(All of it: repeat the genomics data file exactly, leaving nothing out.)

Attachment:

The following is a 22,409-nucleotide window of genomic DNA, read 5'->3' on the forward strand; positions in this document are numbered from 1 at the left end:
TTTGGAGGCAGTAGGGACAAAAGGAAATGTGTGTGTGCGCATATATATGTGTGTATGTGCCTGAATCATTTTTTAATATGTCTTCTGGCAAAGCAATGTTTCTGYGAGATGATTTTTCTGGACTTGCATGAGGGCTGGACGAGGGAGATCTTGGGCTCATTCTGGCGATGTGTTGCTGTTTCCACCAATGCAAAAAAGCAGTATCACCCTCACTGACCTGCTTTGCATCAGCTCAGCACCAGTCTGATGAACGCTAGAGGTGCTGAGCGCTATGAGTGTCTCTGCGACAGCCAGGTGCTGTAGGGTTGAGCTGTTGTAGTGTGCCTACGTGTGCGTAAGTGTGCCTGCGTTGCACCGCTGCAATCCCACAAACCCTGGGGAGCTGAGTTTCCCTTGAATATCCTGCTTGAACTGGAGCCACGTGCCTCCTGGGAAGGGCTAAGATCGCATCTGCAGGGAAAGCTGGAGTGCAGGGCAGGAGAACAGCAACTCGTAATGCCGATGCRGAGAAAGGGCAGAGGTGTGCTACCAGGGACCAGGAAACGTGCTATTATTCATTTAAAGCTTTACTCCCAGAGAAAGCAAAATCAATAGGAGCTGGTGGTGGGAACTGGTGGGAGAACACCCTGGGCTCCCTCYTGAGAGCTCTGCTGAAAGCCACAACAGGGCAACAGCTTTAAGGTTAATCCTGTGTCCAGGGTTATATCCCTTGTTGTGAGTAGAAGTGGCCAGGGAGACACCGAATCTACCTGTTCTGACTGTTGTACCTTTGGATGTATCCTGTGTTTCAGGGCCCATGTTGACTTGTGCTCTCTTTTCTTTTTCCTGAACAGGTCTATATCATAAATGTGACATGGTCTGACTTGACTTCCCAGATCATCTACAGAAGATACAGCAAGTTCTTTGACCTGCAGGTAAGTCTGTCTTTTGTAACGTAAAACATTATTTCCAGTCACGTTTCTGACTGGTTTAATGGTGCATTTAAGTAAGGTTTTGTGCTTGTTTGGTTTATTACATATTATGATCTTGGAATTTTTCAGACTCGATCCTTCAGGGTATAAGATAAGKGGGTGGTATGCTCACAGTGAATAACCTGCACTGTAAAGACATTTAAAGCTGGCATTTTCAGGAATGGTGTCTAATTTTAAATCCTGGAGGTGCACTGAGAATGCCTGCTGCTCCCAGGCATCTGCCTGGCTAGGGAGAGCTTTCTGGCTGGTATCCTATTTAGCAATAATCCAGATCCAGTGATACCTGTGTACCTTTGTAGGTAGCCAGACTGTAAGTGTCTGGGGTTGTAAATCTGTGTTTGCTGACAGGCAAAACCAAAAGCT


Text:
The following is a 22,409-nucleotide window of genomic DNA, read 5'->3' on the forward strand; positions in this document are numbered from 1 at the left end:
TTTGGAGGCAGTAGGGACAAAAGGAAATGTGTGTGTGCGCATATATATGTGTGTATGTGCCTGAATCATTTTTTAATATGTCTTCTGGCAAAGCAATGTTTCTGYGAGATGATTTTTCTGGACTTGCATGAGGGCTGGACGAGGGAGATCTTGGGCTCATTCTGGCGATGTGTTGCTGTTTCCACCAATGCAAAAAAGCAGTATCACCCTCACTGACCTGCTTTGCATCAGCTCAGCACCAGTCTGATGAACGCTAGAGGTGCTGAGCGCTATGAGTGTCTCTGCGACAGCCAGGTGCTGTAGGGTTGAGCTGTTGTAGTGTGCCTACGTGTGCGTAAGTGTGCCTGCGTTGCACCGCTGCAATCCCACAAACCCTGGGGAGCTGAGTTTCCCTTGAATATCCTGCTTGAACTGGAGCCACGTGCCTCCTGGGAAGGGCTAAGATCGCATCTGCAGGGAAAGCTGGAGTGCAGGGCAGGAGAACAGCAACTCGTAATGCCGATGCRGAGAAAGGGCAGAGGTGTGCTACCAGGGACCAGGAAACGTGCTATTATTCATTTAAAGCTTTACTCCCAGAGAAAGCAAAATCAATAGGAGCTGGTGGTGGGAACTGGTGGGAGAACACCCTGGGCTCCCTCYTGAGAGCTCTGCTGAAAGCCACAACAGGGCAACAGCTTTAAGGTTAATCCTGTGTCCAGGGTTATATCCCTTGTTGTGAGTAGAAGTGGCCAGGGAGACACCGAATCTACCTGTTCTGACTGTTGTACCTTTGGATGTATCCTGTGTTTCAGGGCCCATGTTGACTTGTGCTCTCTTTTCTTTTTCCTGAACAGGTCTATATCATAAATGTGACATGGTCTGACTTGACTTCCCAGATCATCTACAGAAGATACAGCAAGTTCTTTGACCTGCAGGTAAGTCTGTCTTTTGTAACGTAAAACATTATTTCCAGTCACGTTTCTGACTGGTTTAATGGTGCATTTAAGTAAGGTTTTGTGCTTGTTTGGTTTATTACATATTATGATCTTGGAATTTTTCAGACTCGATCCTTCAGGGTATAAGATAAGKGGGTGGTATGCTCACAGTGAATAACCTGCACTGTAAAGACATTTAAAGCTGGCATTTTCAGGAATGGTGTCTAATTTTAAATCCTGGAGGTGCACTGAGAATGCCTGCTGCTCCCAGGCATCTGCCTGGCTAGGGAGAGCTTTCTGGCTGGTATCCTATTTAGCAATAATCCAGATCCAGTGATACCTGTGTACCTTTGTAGGTAGCCAGACTGTAAGTGTCTGGGGTTGTAAATCTGTGTTTGCTGACAGGCAAAACCAAAAGCT